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Can a tax payer accidentally commit fraud?

White-collar crimes in South Carolina include several categories of non-violent actions like money laundering, ID theft and tax fraud. It involves the perpetrator knowingly and willfully trying to deceive to benefit themselves. These crimes come with fines and may include prison terms, but they aren’t always committed intentionally.

Tax fraud vs. evasion

According to statistics, 17% of U.S. taxpayers don’t follow the tax codes, and only 1% actually get convicted of fraud. Evasion and fraud are often used to mean the same thing, but they differ.

Tax fraud refers to a business or single tax payer being willfully negligent or willfully attempting to avoid paying more taxes by illegal means. An example of tax fraud includes listing false dependents or reporting too many deductions they didn’t earn.

Tax evasion is intentionally trying to avoid paying taxes by misusing legal means, and it commonly results in a federal offense. Examples of evasion include lying about income, hiding assets or cash accounts overseas, paying employees in cash and not reporting it to the IRS or filing no return. Employees may be paid in cash, but it has to be reported to the IRS in payroll taxes.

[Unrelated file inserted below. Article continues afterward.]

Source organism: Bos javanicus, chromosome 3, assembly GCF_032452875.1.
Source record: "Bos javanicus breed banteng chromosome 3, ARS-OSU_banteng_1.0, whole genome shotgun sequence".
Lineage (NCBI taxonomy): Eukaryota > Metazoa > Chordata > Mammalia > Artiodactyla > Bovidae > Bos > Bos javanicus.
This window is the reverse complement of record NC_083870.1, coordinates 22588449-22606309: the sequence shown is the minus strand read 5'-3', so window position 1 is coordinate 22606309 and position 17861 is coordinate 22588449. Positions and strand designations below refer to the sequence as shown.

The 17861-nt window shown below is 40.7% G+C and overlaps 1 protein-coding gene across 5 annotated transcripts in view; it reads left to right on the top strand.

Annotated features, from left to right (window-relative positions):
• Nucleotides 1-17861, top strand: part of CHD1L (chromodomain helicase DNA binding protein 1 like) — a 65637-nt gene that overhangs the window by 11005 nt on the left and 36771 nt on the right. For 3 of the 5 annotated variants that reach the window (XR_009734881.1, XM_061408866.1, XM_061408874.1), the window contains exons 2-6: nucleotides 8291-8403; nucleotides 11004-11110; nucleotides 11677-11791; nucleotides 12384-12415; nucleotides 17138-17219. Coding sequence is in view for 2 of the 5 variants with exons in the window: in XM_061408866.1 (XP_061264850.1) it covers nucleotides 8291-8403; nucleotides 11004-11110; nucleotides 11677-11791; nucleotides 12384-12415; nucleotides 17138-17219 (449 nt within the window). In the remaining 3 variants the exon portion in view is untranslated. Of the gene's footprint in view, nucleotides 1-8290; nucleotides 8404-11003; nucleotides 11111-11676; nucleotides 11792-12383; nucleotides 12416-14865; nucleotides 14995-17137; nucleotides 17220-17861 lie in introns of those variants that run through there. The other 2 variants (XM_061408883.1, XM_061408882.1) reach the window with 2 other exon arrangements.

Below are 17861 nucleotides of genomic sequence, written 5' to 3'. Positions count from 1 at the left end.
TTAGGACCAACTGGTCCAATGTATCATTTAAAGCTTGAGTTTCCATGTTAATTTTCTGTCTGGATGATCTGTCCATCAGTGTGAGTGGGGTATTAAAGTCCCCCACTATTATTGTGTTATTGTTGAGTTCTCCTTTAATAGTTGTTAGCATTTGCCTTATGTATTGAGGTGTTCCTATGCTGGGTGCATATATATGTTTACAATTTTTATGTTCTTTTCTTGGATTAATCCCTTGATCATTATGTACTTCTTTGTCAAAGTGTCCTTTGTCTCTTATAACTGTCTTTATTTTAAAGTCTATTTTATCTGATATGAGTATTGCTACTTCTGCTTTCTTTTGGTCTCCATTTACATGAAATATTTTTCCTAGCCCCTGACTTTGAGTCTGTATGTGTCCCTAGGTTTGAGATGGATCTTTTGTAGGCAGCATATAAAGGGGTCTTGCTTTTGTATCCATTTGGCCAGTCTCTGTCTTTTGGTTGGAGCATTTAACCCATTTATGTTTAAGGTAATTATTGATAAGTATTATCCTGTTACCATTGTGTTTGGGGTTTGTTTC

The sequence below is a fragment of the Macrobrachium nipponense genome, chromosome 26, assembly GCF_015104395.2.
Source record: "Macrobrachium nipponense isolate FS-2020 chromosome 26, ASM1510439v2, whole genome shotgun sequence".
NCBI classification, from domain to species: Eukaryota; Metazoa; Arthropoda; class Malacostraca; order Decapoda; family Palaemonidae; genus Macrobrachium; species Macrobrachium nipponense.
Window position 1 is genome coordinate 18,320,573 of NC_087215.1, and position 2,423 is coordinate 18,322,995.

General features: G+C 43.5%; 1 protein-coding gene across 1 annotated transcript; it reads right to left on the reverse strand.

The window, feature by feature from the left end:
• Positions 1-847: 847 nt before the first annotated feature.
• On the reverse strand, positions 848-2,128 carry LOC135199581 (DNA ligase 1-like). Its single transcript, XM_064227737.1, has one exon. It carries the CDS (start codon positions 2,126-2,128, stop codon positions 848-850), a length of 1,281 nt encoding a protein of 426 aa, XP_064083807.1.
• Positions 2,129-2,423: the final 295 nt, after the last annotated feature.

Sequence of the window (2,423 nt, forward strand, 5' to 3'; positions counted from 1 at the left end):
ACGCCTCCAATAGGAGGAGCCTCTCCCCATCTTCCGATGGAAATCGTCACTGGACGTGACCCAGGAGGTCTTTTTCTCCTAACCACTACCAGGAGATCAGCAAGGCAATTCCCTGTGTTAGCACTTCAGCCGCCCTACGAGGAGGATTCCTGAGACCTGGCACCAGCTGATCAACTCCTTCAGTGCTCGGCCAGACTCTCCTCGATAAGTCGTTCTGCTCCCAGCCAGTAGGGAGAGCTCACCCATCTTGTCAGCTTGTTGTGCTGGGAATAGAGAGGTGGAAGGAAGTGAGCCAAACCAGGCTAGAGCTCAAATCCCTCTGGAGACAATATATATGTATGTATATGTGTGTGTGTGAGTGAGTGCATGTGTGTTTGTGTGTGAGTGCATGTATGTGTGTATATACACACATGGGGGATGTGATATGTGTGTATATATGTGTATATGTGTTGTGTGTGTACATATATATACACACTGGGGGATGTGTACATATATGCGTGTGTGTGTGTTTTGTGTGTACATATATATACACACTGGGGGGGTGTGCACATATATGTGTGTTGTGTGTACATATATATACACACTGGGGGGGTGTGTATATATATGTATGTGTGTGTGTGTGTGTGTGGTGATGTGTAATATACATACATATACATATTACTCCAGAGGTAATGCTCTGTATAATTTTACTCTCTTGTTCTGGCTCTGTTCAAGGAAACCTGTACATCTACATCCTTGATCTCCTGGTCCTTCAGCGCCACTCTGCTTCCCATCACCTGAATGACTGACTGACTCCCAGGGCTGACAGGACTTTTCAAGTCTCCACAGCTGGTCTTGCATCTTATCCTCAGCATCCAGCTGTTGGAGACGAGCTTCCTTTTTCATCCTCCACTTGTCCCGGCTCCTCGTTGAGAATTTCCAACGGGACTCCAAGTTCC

How tax payers accidentally commit fraud

Tax auditors have the training to recognize fraud, but they know a tax payer can accidentally or neglectfully commit fraud due to the complexity of the codes. One way a tax payer may commit negligence fraud is omitting an important form or listing the wrong Social Security number. Certain tax deductions need a specific form attached to the return, and personal data should be correct.

Some taxpayers may claim the Earned Income Credit, which helps low-income earners. However, claiming it when they didn’t fall in the required income range could trigger an IRS investigation. It could be easy for a tax payer to list the wrong deductions by accident. While businesses are allowed to take deductions, they cannot be frivolous.

The FBI doesn’t take white-collar crimes lightly, especially tax fraud that involves ID theft. If a tax payer feels they have been falsely charged, they have the right to a defense attorney to help fight the charges.

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